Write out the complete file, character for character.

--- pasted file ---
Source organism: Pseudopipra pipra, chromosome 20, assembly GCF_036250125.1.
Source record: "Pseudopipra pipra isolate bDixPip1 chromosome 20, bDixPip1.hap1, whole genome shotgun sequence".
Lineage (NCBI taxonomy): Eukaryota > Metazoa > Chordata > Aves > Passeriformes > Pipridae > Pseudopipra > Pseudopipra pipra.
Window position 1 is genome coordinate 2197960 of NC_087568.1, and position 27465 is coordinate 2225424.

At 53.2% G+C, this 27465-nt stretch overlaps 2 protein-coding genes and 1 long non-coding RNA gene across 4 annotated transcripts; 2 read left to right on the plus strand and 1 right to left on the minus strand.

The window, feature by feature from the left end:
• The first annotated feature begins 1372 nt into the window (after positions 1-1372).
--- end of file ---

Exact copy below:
Source organism: Pseudopipra pipra, chromosome 20, assembly GCF_036250125.1.
Source record: "Pseudopipra pipra isolate bDixPip1 chromosome 20, bDixPip1.hap1, whole genome shotgun sequence".
Lineage (NCBI taxonomy): Eukaryota > Metazoa > Chordata > Aves > Passeriformes > Pipridae > Pseudopipra > Pseudopipra pipra.
Window position 1 is genome coordinate 2197960 of NC_087568.1, and position 27465 is coordinate 2225424.

At 53.2% G+C, this 27465-nt stretch overlaps 2 protein-coding genes and 1 long non-coding RNA gene across 4 annotated transcripts; 2 read left to right on the plus strand and 1 right to left on the minus strand.

The window, feature by feature from the left end:
• The first annotated feature begins 1372 nt into the window (after positions 1-1372).